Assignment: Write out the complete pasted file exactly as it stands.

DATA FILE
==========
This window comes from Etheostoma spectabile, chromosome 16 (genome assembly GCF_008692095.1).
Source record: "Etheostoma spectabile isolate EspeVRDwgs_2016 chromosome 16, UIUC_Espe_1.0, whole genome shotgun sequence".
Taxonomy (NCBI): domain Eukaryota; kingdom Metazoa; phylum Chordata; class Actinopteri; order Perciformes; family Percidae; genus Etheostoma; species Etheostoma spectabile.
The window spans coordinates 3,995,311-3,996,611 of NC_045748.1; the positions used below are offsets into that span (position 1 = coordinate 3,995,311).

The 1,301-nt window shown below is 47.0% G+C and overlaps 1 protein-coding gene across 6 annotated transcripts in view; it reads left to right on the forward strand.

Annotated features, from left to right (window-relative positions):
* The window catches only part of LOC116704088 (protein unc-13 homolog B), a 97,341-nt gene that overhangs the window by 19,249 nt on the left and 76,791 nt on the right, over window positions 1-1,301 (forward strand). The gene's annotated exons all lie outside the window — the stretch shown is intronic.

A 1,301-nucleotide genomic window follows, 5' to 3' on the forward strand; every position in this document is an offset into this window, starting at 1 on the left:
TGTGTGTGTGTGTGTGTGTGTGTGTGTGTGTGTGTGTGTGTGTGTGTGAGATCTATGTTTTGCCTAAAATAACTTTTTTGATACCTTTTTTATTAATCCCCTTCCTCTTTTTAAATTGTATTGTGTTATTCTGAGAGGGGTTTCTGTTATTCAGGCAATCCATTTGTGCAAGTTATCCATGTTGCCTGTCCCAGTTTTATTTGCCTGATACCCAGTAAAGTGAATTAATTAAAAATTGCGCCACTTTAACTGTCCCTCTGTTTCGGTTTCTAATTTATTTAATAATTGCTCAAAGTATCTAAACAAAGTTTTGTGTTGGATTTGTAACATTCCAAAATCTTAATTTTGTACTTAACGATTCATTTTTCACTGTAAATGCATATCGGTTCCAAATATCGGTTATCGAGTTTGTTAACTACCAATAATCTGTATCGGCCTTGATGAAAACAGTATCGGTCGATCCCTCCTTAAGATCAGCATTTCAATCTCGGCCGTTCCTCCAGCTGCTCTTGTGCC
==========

This window comes from Etheostoma spectabile, chromosome 16 (genome assembly GCF_008692095.1).
Source record: "Etheostoma spectabile isolate EspeVRDwgs_2016 chromosome 16, UIUC_Espe_1.0, whole genome shotgun sequence".
Taxonomy (NCBI): domain Eukaryota; kingdom Metazoa; phylum Chordata; class Actinopteri; order Perciformes; family Percidae; genus Etheostoma; species Etheostoma spectabile.
The window spans coordinates 3,995,311-3,996,611 of NC_045748.1; the positions used below are offsets into that span (position 1 = coordinate 3,995,311).

The 1,301-nt window shown below is 47.0% G+C and overlaps 1 protein-coding gene across 6 annotated transcripts in view; it reads left to right on the forward strand.

Annotated features, from left to right (window-relative positions):
* The window catches only part of LOC116704088 (protein unc-13 homolog B), a 97,341-nt gene that overhangs the window by 19,249 nt on the left and 76,791 nt on the right, over window positions 1-1,301 (forward strand). The gene's annotated exons all lie outside the window — the stretch shown is intronic.

A 1,301-nucleotide genomic window follows, 5' to 3' on the forward strand; every position in this document is an offset into this window, starting at 1 on the left:
TGTGTGTGTGTGTGTGTGTGTGTGTGTGTGTGTGTGTGTGTGTGTGTGAGATCTATGTTTTGCCTAAAATAACTTTTTTGATACCTTTTTTATTAATCCCCTTCCTCTTTTTAAATTGTATTGTGTTATTCTGAGAGGGGTTTCTGTTATTCAGGCAATCCATTTGTGCAAGTTATCCATGTTGCCTGTCCCAGTTTTATTTGCCTGATACCCAGTAAAGTGAATTAATTAAAAATTGCGCCACTTTAACTGTCCCTCTGTTTCGGTTTCTAATTTATTTAATAATTGCTCAAAGTATCTAAACAAAGTTTTGTGTTGGATTTGTAACATTCCAAAATCTTAATTTTGTACTTAACGATTCATTTTTCACTGTAAATGCATATCGGTTCCAAATATCGGTTATCGAGTTTGTTAACTACCAATAATCTGTATCGGCCTTGATGAAAACAGTATCGGTCGATCCCTCCTTAAGATCAGCATTTCAATCTCGGCCGTTCCTCCAGCTGCTCTTGTGCC